Posters displayed at Open House #2 outlining potential major drainage infrastructure to be considered as part of the framework planning process:
- Waterway corridors shown provide indicative areas for drainage infrastructure including open waterways, retarding and sediment basins and wetlands.
- Trunk drains (large underground pipes) are estimated but locations will be determined to correspond to the future road network.
- Drainage in the growth area will ultimately outlet to existing pipes, culverts or waterways and must be designed to avoid adverse downstream impacts.
- Stormwater drainage strategies will be designed in the context of a broader integrated water management (IWM) approach.
- IWM seeks to manage all aspects of the urban water cycle in a more holistic way and considers the interconnections between waterways, wetland and floodplains, major drainage, stormwater management, alternative water sources, drinking water, sewerage, land use and the open space network.
- IWM includes water sensitive urban design (WSUD) - an approach to planning and designing urban areas to make use of runoff and reduce the harm it can cause to waterways.
- Waterways indicated are preliminary only and subject to change as the draft framework plan is developed. Further development of the stormwater management strategy will occur as part of subsequent precinct structure planning processes to confirm locations and sizes of drainage assets and widths of waterway corridors.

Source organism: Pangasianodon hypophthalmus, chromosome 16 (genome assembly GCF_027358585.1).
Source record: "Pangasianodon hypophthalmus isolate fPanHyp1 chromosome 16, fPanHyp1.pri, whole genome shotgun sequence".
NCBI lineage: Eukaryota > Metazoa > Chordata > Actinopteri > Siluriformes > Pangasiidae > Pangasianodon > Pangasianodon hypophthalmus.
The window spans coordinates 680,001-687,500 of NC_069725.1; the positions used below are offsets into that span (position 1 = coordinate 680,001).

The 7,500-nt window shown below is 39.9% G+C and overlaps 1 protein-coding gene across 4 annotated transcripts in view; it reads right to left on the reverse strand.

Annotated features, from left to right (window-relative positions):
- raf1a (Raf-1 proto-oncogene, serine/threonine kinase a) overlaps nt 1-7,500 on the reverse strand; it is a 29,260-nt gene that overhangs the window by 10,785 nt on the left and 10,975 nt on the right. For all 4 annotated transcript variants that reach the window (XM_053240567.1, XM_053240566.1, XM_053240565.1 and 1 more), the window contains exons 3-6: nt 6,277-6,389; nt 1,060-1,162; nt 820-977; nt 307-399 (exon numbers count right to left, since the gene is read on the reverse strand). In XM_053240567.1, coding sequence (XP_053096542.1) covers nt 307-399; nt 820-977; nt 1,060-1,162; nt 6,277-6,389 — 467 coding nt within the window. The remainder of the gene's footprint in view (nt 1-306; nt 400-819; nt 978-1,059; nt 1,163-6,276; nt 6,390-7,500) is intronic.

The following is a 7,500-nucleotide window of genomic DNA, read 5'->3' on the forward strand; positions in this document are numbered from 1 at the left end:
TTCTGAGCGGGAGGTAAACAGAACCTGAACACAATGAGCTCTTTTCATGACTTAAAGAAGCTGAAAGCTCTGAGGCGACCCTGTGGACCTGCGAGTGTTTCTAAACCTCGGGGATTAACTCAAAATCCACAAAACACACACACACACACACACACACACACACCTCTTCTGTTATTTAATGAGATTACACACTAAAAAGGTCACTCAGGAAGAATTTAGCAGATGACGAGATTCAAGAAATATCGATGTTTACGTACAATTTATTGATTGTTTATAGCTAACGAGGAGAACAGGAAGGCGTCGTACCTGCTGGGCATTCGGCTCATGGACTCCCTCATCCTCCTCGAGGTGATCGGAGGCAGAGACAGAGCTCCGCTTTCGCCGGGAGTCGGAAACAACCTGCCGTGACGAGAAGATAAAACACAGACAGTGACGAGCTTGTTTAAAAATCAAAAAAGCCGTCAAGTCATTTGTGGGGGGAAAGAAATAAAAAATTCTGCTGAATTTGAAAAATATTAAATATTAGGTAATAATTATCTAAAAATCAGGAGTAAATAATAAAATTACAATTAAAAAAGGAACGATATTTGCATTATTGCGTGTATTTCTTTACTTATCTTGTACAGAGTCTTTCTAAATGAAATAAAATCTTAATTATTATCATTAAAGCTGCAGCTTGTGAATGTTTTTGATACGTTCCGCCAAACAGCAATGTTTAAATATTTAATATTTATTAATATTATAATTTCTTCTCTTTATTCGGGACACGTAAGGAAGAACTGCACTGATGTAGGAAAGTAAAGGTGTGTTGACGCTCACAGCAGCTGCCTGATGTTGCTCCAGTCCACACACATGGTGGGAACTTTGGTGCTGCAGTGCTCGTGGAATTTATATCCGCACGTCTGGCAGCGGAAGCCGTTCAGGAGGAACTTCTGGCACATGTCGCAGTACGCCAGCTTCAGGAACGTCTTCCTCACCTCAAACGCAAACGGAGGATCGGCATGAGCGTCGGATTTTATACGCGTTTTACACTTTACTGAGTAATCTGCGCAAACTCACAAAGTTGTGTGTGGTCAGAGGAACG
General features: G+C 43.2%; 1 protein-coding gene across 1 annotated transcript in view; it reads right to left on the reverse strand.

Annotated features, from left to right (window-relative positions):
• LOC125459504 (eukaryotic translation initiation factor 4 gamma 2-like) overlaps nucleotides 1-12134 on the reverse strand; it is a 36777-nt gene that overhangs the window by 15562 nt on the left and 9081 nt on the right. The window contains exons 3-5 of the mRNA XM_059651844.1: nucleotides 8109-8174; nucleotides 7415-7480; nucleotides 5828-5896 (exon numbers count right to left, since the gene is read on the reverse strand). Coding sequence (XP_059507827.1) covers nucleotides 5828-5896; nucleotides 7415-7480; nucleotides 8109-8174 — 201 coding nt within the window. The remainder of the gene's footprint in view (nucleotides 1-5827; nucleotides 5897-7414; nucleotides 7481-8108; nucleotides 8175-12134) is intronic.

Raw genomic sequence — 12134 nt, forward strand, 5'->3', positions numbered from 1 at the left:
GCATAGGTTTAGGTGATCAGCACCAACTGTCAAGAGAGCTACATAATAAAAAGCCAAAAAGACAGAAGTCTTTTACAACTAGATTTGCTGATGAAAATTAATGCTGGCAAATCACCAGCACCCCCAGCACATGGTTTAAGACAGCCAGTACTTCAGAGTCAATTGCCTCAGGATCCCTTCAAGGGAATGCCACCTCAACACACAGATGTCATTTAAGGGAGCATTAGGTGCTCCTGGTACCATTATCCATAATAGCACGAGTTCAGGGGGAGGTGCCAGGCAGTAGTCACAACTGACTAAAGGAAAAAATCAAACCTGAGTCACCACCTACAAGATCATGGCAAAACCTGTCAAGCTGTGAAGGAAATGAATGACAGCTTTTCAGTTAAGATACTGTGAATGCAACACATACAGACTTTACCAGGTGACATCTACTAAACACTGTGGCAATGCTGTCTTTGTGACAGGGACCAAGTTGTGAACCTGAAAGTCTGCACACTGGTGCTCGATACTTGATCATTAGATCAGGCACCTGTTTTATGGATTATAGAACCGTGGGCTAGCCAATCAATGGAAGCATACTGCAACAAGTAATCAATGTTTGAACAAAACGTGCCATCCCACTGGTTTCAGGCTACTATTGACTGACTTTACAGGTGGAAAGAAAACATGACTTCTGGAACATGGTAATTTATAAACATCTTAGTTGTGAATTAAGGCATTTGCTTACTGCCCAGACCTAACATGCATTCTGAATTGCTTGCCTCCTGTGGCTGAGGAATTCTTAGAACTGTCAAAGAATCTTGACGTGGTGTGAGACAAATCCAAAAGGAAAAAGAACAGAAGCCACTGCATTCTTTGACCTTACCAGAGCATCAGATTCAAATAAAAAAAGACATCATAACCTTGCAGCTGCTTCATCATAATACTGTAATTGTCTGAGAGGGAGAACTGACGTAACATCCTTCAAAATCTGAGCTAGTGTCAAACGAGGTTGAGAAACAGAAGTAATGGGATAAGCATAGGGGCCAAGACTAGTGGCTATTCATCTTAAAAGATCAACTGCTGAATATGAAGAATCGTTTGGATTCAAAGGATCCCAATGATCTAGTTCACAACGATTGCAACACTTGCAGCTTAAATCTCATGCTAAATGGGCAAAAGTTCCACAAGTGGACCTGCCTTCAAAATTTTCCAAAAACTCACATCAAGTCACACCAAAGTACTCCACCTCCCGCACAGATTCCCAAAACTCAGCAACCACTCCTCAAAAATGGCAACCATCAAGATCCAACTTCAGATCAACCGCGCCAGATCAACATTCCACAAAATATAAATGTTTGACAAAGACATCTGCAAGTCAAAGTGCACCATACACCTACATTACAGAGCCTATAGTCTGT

- Plan shows the potential flow routes for stormwater drainage (rainwater runoff) in peak (large and rare) events at a time when the growth area has transitioned from mainly rural to urban development and does not consider impacts due to other assessment criteria such as flow volume and frequency of runoff.
- Next phase of the framework planning process includes a flood impact assessment that will model anticipated conditions based on the proposed future land uses to identify required infrastructure and methods to manage downstream impacts.
- Development in the growth area will increase impervious surfaces (such as pavement and dwellings) and reduce infiltration of rainfall into the ground causing runoff volumes, flow rates and speeds to increase. Stormwater runoff from developed areas needs to be controlled by appropriately designed drainage infrastructure.
- Development and land reshaping in the growth area will reduce the current 1% AEP flood extent in some areas (for example, constructed waterways or drains are installed to convey stormwater from the area), but this cannot be the case in all locations due to the shape of the land and waterway and other factors.
- The term 1% AEP (commonly referred to as ‘1 in 100 year flood’) refers to a rare event: there is a predicted 1% chance of that event happening in any given year.
- Drainage infrastructure proposed throughout the growth area will delivered as a part of the wider open space network and will be designed to collocate with areas of biodiversity, local parks, sports reserves and community facilities.
- The City is collaborating with key water stakeholders including Barwon Water, Corangamite Catchment Management Authority and Southern Rural Water to establish the future waterway network for the growth areas.
- Encumbered: Land that is required for potential drainage solutions to service future development would mean that development in waterway corridors would be constrained or ‘encumbered’.
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